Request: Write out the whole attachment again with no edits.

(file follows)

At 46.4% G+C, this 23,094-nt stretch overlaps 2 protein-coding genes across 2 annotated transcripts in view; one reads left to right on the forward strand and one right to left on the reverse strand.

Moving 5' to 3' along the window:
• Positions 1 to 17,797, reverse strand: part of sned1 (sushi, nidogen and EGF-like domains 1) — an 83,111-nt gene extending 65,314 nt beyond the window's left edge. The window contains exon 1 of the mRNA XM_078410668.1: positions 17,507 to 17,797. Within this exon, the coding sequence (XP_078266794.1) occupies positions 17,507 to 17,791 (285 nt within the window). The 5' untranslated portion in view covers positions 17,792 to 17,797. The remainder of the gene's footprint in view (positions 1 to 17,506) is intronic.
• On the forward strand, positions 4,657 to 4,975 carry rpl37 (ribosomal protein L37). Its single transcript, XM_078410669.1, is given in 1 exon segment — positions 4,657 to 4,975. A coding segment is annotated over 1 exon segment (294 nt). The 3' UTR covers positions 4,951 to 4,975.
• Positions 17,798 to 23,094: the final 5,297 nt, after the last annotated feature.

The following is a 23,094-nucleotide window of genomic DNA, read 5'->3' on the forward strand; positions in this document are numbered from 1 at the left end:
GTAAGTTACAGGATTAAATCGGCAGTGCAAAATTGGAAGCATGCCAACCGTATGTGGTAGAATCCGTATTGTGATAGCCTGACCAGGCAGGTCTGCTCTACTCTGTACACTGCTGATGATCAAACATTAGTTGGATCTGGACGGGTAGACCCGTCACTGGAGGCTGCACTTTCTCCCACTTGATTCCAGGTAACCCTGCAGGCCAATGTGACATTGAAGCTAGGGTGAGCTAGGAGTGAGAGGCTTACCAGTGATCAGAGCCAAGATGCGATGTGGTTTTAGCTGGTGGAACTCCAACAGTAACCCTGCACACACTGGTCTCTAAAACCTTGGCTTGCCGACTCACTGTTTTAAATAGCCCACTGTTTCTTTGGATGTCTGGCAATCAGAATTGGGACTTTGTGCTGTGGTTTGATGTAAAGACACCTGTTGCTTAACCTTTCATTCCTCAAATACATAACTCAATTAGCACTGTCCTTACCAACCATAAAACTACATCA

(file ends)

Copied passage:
At 46.4% G+C, this 23,094-nt stretch overlaps 2 protein-coding genes across 2 annotated transcripts in view; one reads left to right on the forward strand and one right to left on the reverse strand.

Moving 5' to 3' along the window:
• Positions 1 to 17,797, reverse strand: part of sned1 (sushi, nidogen and EGF-like domains 1) — an 83,111-nt gene extending 65,314 nt beyond the window's left edge. The window contains exon 1 of the mRNA XM_078410668.1: positions 17,507 to 17,797. Within this exon, the coding sequence (XP_078266794.1) occupies positions 17,507 to 17,791 (285 nt within the window). The 5' untranslated portion in view covers positions 17,792 to 17,797. The remainder of the gene's footprint in view (positions 1 to 17,506) is intronic.
• On the forward strand, positions 4,657 to 4,975 carry rpl37 (ribosomal protein L37). Its single transcript, XM_078410669.1, is given in 1 exon segment — positions 4,657 to 4,975. A coding segment is annotated over 1 exon segment (294 nt). The 3' UTR covers positions 4,951 to 4,975.
• Positions 17,798 to 23,094: the final 5,297 nt, after the last annotated feature.

The following is a 23,094-nucleotide window of genomic DNA, read 5'->3' on the forward strand; positions in this document are numbered from 1 at the left end:
GTAAGTTACAGGATTAAATCGGCAGTGCAAAATTGGAAGCATGCCAACCGTATGTGGTAGAATCCGTATTGTGATAGCCTGACCAGGCAGGTCTGCTCTACTCTGTACACTGCTGATGATCAAACATTAGTTGGATCTGGACGGGTAGACCCGTCACTGGAGGCTGCACTTTCTCCCACTTGATTCCAGGTAACCCTGCAGGCCAATGTGACATTGAAGCTAGGGTGAGCTAGGAGTGAGAGGCTTACCAGTGATCAGAGCCAAGATGCGATGTGGTTTTAGCTGGTGGAACTCCAACAGTAACCCTGCACACACTGGTCTCTAAAACCTTGGCTTGCCGACTCACTGTTTTAAATAGCCCACTGTTTCTTTGGATGTCTGGCAATCAGAATTGGGACTTTGTGCTGTGGTTTGATGTAAAGACACCTGTTGCTTAACCTTTCATTCCTCAAATACATAACTCAATTAGCACTGTCCTTACCAACCATAAAACTACATCA